Overcoming a Rejection Based on Descriptiveness
The U.S. Patent and Trademark Office (“USPTO”) may refuse to register an applicant’s mark if the applicant’s mark is merely descriptive. Under Section 2(f) of the Lanham Act, a mark must be distinctive to be registered as a trademark on the USPTO’s Principal Register. A distinctive mark is one capable of distinguishing the goods and service it is used upon from the goods and services of others.
There are five (5) categories on the distinctiveness spectrum, and an applicant’s mark will fall into one of the five. The applicant’s ability to register their mark will depend on the nature of the mark and where it lies on the spectrum. The categories are (in order from most to least distinct): fanciful, arbitrary, suggestive, descriptive (including surnames), and generic. If the mark is highly distinctive, it is considered a “strong” mark in legal sense and is registrable. A strong mark is one that an applicant or trademark holder can most likely prevent others from using. Fanciful, coined, and arbitrary marks are considered the strongest.
For example, APPLE (the computer company) is a strong mark because the mark does not describe or have anything to do with computers. Conversely, the weaker marks, which include descriptive, generic, and some suggestive marks are more difficult and expensive to protect. For example, in the context of the fruit industry, APPLE is a generic term that would not be protectable on its own.
When a mark simply describes or names characteristics associated with the goods of services upon which it is used, it is considered descriptive, and thus non-distinctive and not registrable as a trademark. Examples of merely descriptive marks include COLD and CREAMY for ice cream. However, even if the mark is initially descriptive, it may nonetheless become protectable as a trademark on the Principal Register if the applicant can show that the mark has acquired distinctiveness or secondary meaning over time.
A mark obtains secondary meaning where is not only identifies the goods or services, but their source. This may happen where the mark is exclusively used for several years. An example of a descriptive mark that has acquired secondary meaning over time is SHARP for televisions.
Overcoming a Rejection Based on Descriptiveness
Applicants can provide convincing arguments that the mark is not descriptive. As examples, Applicants can show that the dictionary meaning of the words in the proposed mark is different from the features, functions, or characteristics of the goods or services. Applicants can also show that competitors do not use the proposed mark in describing similar competing goods or services. Alternatively, applicants can offer evidence that the mark has acquired distinctiveness or secondary meaning and thus is registrable in their response to the Office Action. Evidence of secondary meaning accepted by the USPTO under Section 2(f) includes:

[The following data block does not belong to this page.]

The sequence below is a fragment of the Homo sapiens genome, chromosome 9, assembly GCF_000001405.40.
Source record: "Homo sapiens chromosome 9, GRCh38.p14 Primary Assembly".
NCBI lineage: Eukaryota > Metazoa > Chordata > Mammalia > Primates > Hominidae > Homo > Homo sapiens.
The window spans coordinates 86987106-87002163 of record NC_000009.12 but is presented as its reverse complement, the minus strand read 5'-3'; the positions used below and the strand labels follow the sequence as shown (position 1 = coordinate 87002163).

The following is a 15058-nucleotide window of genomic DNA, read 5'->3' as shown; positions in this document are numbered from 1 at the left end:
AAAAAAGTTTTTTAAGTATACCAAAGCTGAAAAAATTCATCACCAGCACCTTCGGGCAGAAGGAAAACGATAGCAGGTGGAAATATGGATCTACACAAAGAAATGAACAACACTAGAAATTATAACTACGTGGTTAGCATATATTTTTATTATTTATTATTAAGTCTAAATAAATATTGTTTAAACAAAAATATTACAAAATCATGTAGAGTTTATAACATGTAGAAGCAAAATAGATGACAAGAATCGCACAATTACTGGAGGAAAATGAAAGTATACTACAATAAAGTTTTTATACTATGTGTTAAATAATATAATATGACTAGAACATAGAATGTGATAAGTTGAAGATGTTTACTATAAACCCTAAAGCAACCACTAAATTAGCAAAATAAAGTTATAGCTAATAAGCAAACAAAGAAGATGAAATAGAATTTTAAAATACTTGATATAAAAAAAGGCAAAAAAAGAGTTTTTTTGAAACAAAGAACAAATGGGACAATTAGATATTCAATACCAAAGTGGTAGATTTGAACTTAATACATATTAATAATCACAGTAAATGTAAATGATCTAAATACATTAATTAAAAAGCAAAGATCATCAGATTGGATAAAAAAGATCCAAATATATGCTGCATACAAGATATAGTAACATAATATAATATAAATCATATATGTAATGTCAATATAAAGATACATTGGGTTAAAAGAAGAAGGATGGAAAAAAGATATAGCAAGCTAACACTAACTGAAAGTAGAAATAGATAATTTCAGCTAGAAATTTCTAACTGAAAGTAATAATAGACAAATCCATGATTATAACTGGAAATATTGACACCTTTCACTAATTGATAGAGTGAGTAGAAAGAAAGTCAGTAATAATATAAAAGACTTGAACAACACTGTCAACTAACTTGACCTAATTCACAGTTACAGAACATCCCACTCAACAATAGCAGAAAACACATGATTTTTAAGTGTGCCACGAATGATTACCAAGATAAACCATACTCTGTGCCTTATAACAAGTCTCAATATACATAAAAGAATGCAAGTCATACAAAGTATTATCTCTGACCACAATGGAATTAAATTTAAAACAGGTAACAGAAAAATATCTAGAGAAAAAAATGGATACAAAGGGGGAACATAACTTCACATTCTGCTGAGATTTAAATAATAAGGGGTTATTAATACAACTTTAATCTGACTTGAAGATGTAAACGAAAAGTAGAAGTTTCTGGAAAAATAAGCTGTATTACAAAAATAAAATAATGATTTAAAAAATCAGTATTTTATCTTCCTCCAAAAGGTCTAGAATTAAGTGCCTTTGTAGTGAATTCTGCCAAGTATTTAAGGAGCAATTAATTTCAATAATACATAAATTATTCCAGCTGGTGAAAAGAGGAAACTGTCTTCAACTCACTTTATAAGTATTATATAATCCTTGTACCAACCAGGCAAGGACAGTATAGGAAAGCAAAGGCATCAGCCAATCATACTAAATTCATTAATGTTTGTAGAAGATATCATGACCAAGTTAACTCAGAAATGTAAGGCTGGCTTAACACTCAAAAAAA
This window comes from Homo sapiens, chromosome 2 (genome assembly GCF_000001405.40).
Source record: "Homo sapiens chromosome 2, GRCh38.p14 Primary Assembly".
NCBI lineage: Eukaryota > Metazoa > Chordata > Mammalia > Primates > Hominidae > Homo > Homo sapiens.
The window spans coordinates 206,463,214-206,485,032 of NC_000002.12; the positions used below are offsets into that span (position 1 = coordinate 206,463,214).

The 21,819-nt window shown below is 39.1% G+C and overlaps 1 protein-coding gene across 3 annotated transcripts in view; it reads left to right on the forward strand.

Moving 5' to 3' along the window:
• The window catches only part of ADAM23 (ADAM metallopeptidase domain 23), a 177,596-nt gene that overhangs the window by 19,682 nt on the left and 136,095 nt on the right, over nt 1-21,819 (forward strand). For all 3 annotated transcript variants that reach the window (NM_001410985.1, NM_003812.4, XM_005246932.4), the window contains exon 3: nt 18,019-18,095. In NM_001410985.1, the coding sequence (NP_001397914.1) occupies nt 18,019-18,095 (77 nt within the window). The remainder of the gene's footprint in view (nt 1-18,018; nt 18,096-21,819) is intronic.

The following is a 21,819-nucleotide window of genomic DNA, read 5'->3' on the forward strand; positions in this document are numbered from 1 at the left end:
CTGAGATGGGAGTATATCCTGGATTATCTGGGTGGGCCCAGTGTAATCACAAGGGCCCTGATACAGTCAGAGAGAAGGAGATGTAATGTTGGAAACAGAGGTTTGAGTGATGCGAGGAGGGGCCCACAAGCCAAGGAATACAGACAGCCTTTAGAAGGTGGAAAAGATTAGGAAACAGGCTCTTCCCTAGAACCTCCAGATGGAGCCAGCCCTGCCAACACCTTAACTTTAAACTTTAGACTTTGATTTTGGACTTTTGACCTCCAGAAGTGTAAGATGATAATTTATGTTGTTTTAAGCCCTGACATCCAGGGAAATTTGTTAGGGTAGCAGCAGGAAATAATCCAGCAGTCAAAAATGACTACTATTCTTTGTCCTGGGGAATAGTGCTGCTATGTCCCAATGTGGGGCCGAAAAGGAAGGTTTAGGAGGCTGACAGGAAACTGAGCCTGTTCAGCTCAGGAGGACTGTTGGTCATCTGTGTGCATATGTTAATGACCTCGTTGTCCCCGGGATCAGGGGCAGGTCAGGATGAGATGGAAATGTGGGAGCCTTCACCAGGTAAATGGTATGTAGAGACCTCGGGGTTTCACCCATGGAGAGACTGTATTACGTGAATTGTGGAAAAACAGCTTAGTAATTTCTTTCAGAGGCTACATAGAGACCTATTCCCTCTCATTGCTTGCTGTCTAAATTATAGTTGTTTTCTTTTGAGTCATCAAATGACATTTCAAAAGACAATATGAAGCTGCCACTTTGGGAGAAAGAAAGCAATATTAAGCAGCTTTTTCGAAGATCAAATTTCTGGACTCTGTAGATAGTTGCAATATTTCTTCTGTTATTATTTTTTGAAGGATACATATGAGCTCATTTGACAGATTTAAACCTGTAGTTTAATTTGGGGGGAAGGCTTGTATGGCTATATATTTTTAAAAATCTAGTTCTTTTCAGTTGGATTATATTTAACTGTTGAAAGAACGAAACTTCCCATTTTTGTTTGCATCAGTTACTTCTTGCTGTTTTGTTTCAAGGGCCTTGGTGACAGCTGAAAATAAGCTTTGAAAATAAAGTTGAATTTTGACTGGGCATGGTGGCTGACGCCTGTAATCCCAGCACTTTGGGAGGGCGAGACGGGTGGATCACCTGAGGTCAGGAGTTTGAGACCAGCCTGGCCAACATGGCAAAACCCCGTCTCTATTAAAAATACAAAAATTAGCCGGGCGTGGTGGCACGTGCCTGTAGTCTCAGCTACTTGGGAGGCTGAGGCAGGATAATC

- A claim of ownership of prior registrations on the Principal Register for an identical mark for goods or services that are either identical or similar to the mark listed in the pending application;
- A statement verified by the applicant that the mark has become distinctive following the substantially exclusive and continuous use for five (5) years prior to the date where the claim of distinctiveness was made;
- Actual evidence that the mark has acquired distinctiveness.
The applicant may submit any combination of the above evidence, however, if the USPTO determines that prongs (1) or (2) are insufficient to establish acquired distinctiveness, the applicant may submit actual evidence of acquired distinctiveness. Further, long-term use alone is generally insufficient to show acquired distinctiveness.
Actual evidence of acquired distinctiveness may include advertising and promotional materials showing the use of the mark as a source-identifier, the amount of money used for these promotions, statements from consumers, and any other evidence showing consumers associate the mark with the applicant’s goods. If the applicant successfully establishes that the mark has acquired secondary meaning, the mark becomes registrable on the Principal Register under Section 2(f) of the Lanham Act.
If an applicant is unable to provide convincing arguments against descriptiveness or to demonstrate that the mark has acquired secondary meaning, the other option is to register the proposed mark on the Supplemental Register, which is a secondary register of trademarks maintained by the USPTO. The owner of a mark on the Supplemental Register will still be able to put others on notice of their trademark and file infringement cases in federal court; however, a Supplemental Registration does not convey the presumptions, ownership, and the exclusive right to use the trademark provided by registration on the Principal Register.
If you are facing a descriptiveness rejection and need assistance in overcoming the rejection, call Roland Tong, at 949-298-6867 or email Mr. Tong at [email protected]. Mr. Tong has been obtaining trademark registrations for his clients since 2001. He has represented a wide range of clients from start-up companies to Fortune 500 companies, some of whom have over a hundred trademark applications and registrations in the US and worldwide.